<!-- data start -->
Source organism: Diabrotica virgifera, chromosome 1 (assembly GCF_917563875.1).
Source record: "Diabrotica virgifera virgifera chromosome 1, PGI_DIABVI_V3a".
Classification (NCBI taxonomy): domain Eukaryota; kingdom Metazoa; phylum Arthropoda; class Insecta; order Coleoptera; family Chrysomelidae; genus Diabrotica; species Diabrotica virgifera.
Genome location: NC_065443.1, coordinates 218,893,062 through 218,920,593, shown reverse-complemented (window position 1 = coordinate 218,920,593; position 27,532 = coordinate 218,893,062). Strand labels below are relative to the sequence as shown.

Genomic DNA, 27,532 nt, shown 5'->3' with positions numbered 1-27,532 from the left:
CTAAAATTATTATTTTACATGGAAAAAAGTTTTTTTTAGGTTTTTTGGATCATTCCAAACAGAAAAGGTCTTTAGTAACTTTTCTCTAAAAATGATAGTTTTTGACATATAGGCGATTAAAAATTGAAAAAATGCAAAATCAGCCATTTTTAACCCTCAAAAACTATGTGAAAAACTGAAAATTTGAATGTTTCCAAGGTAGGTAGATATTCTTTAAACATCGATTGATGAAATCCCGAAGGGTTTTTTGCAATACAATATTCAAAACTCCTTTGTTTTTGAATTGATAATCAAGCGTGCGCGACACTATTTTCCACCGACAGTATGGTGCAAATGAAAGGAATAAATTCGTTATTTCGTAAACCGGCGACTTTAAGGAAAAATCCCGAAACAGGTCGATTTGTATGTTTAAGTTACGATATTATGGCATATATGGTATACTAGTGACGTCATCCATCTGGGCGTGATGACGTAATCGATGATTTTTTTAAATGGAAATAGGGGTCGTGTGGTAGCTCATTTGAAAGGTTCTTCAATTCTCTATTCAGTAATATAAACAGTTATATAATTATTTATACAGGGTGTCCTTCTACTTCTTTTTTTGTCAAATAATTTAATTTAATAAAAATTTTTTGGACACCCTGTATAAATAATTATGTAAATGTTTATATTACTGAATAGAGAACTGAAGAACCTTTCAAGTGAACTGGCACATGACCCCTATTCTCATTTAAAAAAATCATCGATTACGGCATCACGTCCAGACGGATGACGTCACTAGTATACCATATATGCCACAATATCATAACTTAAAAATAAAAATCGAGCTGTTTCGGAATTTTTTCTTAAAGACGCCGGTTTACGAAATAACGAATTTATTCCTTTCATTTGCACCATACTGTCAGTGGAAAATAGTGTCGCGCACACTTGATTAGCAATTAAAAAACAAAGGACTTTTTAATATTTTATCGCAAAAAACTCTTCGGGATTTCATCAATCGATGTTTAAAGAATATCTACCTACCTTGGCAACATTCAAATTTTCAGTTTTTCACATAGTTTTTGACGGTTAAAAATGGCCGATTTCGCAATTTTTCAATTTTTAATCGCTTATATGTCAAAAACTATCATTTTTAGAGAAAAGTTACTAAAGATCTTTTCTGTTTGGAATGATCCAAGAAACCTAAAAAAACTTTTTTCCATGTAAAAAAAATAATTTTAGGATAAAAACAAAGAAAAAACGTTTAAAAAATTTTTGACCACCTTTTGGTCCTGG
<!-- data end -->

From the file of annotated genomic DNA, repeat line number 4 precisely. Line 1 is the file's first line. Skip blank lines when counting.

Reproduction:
Genome location: NC_065443.1, coordinates 218,893,062 through 218,920,593, shown reverse-complemented (window position 1 = coordinate 218,920,593; position 27,532 = coordinate 218,893,062). Strand labels below are relative to the sequence as shown.